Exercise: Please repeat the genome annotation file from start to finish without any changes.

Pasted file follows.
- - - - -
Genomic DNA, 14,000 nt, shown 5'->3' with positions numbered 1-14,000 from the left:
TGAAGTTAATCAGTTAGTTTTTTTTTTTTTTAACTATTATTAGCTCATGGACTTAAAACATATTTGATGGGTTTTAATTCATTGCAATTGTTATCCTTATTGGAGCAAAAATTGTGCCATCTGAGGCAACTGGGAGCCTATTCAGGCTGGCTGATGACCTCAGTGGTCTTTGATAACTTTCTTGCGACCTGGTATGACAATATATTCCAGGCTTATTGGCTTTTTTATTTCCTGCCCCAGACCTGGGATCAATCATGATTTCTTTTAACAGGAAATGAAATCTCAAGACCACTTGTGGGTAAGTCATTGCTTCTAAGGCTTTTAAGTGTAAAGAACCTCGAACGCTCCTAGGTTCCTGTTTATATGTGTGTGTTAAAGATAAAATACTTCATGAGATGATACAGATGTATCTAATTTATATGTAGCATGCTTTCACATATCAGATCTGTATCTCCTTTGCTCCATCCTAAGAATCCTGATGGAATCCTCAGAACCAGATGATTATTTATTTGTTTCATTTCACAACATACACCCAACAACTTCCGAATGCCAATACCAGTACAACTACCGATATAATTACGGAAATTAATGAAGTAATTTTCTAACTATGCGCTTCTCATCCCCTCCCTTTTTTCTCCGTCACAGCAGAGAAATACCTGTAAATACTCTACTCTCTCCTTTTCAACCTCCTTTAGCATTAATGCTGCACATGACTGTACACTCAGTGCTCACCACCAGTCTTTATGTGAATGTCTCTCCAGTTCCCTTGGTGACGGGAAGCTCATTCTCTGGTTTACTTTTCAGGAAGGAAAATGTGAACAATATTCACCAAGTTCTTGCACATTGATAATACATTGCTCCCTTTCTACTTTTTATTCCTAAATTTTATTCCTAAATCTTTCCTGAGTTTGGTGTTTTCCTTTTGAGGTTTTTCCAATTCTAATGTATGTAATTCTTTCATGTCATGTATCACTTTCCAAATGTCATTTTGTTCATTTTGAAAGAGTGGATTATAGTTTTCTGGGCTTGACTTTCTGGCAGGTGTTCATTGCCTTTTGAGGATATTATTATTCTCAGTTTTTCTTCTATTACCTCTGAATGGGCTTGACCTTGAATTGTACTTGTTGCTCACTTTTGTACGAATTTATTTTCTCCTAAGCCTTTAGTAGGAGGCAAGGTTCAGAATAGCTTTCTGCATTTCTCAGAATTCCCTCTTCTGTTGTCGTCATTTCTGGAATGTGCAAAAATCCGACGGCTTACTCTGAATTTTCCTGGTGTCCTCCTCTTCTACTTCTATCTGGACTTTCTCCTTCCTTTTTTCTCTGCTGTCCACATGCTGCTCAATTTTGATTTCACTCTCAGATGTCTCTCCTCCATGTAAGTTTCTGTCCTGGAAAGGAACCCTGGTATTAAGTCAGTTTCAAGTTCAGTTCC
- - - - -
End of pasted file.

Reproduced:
Genomic DNA, 14,000 nt, shown 5'->3' with positions numbered 1-14,000 from the left:
TGAAGTTAATCAGTTAGTTTTTTTTTTTTTTAACTATTATTAGCTCATGGACTTAAAACATATTTGATGGGTTTTAATTCATTGCAATTGTTATCCTTATTGGAGCAAAAATTGTGCCATCTGAGGCAACTGGGAGCCTATTCAGGCTGGCTGATGACCTCAGTGGTCTTTGATAACTTTCTTGCGACCTGGTATGACAATATATTCCAGGCTTATTGGCTTTTTTATTTCCTGCCCCAGACCTGGGATCAATCATGATTTCTTTTAACAGGAAATGAAATCTCAAGACCACTTGTGGGTAAGTCATTGCTTCTAAGGCTTTTAAGTGTAAAGAACCTCGAACGCTCCTAGGTTCCTGTTTATATGTGTGTGTTAAAGATAAAATACTTCATGAGATGATACAGATGTATCTAATTTATATGTAGCATGCTTTCACATATCAGATCTGTATCTCCTTTGCTCCATCCTAAGAATCCTGATGGAATCCTCAGAACCAGATGATTATTTATTTGTTTCATTTCACAACATACACCCAACAACTTCCGAATGCCAATACCAGTACAACTACCGATATAATTACGGAAATTAATGAAGTAATTTTCTAACTATGCGCTTCTCATCCCCTCCCTTTTTTCTCCGTCACAGCAGAGAAATACCTGTAAATACTCTACTCTCTCCTTTTCAACCTCCTTTAGCATTAATGCTGCACATGACTGTACACTCAGTGCTCACCACCAGTCTTTATGTGAATGTCTCTCCAGTTCCCTTGGTGACGGGAAGCTCATTCTCTGGTTTACTTTTCAGGAAGGAAAATGTGAACAATATTCACCAAGTTCTTGCACATTGATAATACATTGCTCCCTTTCTACTTTTTATTCCTAAATTTTATTCCTAAATCTTTCCTGAGTTTGGTGTTTTCCTTTTGAGGTTTTTCCAATTCTAATGTATGTAATTCTTTCATGTCATGTATCACTTTCCAAATGTCATTTTGTTCATTTTGAAAGAGTGGATTATAGTTTTCTGGGCTTGACTTTCTGGCAGGTGTTCATTGCCTTTTGAGGATATTATTATTCTCAGTTTTTCTTCTATTACCTCTGAATGGGCTTGACCTTGAATTGTACTTGTTGCTCACTTTTGTACGAATTTATTTTCTCCTAAGCCTTTAGTAGGAGGCAAGGTTCAGAATAGCTTTCTGCATTTCTCAGAATTCCCTCTTCTGTTGTCGTCATTTCTGGAATGTGCAAAAATCCGACGGCTTACTCTGAATTTTCCTGGTGTCCTCCTCTTCTACTTCTATCTGGACTTTCTCCTTCCTTTTTTCTCTGCTGTCCACATGCTGCTCAATTTTGATTTCACTCTCAGATGTCTCTCCTCCATGTAAGTTTCTGTCCTGGAAAGGAACCCTGGTATTAAGTCAGTTTCAAGTTCAGTTCC